(To open PDF: 5 sig figs of π)
Four major research projects:
(1) Isotope Effects on the Biocatalysis by Phosphodiesterase (in signal-transduction pathways)
(2) Avian and Swine Influenza (H5N1 and H1N1 flu viruses)
(3) SARS Virus
(4) Green Biotechnology: Biodegradable Light-Emitting Electronics
The protein-enzyme phosphodiesterase (PDE) is an important regulator in signal-transduction pathways (YouTube for signal-transduction pathways). For example, the well-known drug Viagra® (Chinese name: 偉哥/威而鋼) inhibits specifically PDE for a treatment of erectile dysfunction.
The role of PDE in signal transduction pathways is to terminate the signal responses by a biochemical reaction: hydrolysis of cyclic nucleotides (second messengers). Previously, we have generated a two-dimensional (2D) quantum free-energy profile (a very important physical quantity in quantum biochemistry) to elucidate the reaction mechanism of the hydrolysis catalyzed by PDE [DOI] [PDF].
This time, by collaborating with the prestigious experimental group of Prof. Michael E. Harris at the Case Western Reserve University, we would like to precisely determine the structure of the rate-limiting transition state by computing isotope effects on the biocatalysis that agree with experimental results. Determining the structure of the rate-liming transition state could have a profound impact on the rational drug design (in molecular medicine), by manipulating regulations of signal responses.
2. Avian and Swine Influenza (H5N1 and H1N1 flu viruses)
Three influenza pandemics that killed tens of millions of people were respectively caused by new strains of flu in 1918, 1957, and 1968. Lately, human beings have been dealing with two newest strains of influenza: 1. Avian H5N1 flu (Chinese name: 禽流感); 2. Swine H1N1 flu (Chinese name: 豬流感).
Avian influenza is extremely fatal. Its incredible lethality is about ~60%. By contrast, swine flu is not that deadly, though it is highly contagious that has made the World Health Organization (WHO) declare a new flu pandemic in June of 2009.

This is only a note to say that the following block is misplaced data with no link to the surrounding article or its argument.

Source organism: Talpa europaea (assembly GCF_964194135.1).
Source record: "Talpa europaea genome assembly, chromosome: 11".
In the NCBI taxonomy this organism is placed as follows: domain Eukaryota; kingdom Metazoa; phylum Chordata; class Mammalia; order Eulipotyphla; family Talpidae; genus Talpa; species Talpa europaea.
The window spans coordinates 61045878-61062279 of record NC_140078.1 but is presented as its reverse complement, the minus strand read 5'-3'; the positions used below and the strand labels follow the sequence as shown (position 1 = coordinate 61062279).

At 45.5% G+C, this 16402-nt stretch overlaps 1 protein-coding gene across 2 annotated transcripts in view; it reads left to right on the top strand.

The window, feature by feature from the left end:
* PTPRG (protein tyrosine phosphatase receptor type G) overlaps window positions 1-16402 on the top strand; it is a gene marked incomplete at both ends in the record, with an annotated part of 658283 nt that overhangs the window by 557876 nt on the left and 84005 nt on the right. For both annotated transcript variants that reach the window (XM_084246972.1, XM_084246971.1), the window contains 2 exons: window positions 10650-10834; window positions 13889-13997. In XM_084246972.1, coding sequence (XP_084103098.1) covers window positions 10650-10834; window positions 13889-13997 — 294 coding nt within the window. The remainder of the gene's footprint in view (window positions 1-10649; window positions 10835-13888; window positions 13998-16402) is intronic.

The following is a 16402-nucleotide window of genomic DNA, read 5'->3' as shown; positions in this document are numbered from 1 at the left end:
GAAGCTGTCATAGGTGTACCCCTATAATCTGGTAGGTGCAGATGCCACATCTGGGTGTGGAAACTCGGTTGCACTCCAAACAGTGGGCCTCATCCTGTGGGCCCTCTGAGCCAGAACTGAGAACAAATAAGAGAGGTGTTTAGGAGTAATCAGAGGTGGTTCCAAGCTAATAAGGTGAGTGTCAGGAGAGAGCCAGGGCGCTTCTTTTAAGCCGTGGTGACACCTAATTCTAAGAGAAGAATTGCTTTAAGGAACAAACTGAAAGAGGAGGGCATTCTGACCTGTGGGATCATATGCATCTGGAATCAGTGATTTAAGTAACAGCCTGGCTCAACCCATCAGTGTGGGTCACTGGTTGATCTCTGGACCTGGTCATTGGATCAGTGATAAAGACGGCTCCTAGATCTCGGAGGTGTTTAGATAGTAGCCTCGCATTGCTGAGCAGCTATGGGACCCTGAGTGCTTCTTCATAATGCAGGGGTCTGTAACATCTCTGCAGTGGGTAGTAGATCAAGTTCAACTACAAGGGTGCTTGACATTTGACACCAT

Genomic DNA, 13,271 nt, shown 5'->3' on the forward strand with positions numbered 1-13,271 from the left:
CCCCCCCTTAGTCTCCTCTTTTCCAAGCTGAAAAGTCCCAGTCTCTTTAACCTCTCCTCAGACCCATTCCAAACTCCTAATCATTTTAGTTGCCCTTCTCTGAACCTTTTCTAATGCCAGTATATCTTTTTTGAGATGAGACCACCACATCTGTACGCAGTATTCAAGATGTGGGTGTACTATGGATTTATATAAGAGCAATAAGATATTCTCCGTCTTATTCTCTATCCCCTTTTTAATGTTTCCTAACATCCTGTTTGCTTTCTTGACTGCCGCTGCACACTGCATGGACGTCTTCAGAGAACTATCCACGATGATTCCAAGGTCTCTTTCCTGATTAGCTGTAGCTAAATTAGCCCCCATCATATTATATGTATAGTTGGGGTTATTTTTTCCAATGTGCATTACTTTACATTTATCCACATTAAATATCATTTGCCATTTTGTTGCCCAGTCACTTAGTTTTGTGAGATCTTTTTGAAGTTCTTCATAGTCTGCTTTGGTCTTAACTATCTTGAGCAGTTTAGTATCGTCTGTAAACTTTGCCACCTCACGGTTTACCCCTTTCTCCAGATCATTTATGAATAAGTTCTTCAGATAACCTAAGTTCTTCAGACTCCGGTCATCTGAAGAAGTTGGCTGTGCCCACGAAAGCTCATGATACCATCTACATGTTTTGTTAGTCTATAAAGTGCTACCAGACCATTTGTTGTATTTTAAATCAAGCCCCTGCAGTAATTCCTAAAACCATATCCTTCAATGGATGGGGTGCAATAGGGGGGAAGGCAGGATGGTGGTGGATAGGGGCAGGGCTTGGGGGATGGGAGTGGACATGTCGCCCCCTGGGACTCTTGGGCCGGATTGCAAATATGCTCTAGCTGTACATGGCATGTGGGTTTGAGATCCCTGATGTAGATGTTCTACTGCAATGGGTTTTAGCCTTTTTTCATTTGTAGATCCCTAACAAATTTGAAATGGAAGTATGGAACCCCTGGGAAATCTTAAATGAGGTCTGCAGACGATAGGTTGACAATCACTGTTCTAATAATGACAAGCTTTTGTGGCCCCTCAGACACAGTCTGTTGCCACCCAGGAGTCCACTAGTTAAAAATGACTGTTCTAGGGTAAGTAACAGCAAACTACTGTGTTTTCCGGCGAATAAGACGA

Hemagglutinin and neuraminidase are the two major viral protein enzymes in the proposed life cycle of the flu viruses. As a result, different strains of flu are named in accordance with the subtypes of these two viral proteins (i.e., the “H” of H5 or H1 is Hemagglutinin; the “N” of N1 is Neuraminidase).
Hemagglutinin is responsible for the binding of virus to a host cell. H1 binds to the upper part of the respiratory tract, while H5 attaches to the lower part. Neuraminidase terminates the linkage between the cell receptor and the virus, so that the virus can target and invade another cell. Many anti-flu drugs, e.g., Tamiflu (Chinese name: 特敏福) and Relenza (Chinese name: 樂感清), are specifically designed to inhibit this neuraminidase for slowing down the rapid spread of the virus.
In fact, biochemical reactions are the essence during the binding and release steps of the virus catalyzed by the viral enzyme hemagglutinin and neuraminidase, respectively. In order to shed some light on the reaction mechanisms, we plan to explicitly simulate these chemical steps by generating quantum free-energy profiles (very important physical quantities in quantum biochemistry). In addition, we would also compute isotope effects that match with experimental values for determining the structures of the rate-limiting transition states, which in turn could tremendously help to rationally design a more effective anti-flu drug (in molecular medicine).
3. SARS Virus
The full name of SARS is severe acute respiratory syndrome, which is quite similar to the syndrome of pneumonia. Since the first case was reported in November of 2002, we had the SARS epidemics within several months. Subsequently, for the first time, the World Health Organization (WHO) has issued the Global Alert in March of 2003 due to the fearful fatality (~10%) and the high contagiousness of the disease. Medical-care staff can easily be infected by SARS if no extreme cautious measures are taken.
SARS is caused by human SARS coronavirus (SARS-CoV). In the life cycle of SARS-CoV, there is a protease enzyme playing a crucial role in the viral transcription and replication events. As a result, inhibiting the proteolysis (a chemical reaction to breakdown a protein) catalyzed by this protease is a popular way in rationally designing an effective drug against SARS-CoV. Understanding the mechanism underlying the proteolysis should be a big help for finding a new effective drug.
In order to unravel the reaction mechanism behind the proteolysis catalyzed by the protease, we plan to explicitly simulate the protein-breakdown processes by generating quantum free-energy profiles (very important physical quantities in quantum biochemistry). We would also like to test the effectiveness of a series of anti-SARS drugs by computing the relative binding energies (in molecular medicine).
4. Green Biotechnology: Biodegradable Light-Emitting Electronics
Biotechnology can certainly also be used for applications in Green Energy. Currently, we are working closely with the prestigious experimental group of Prof. Shu-Kong So at the Hong Kong Baptist University to study biodegradable light-emitting electronics. We hope that by investigating and understanding the origins of these light-emitting electronics at the molecular level, brighter and more efficient biodegradable devices can be invented and fabricated.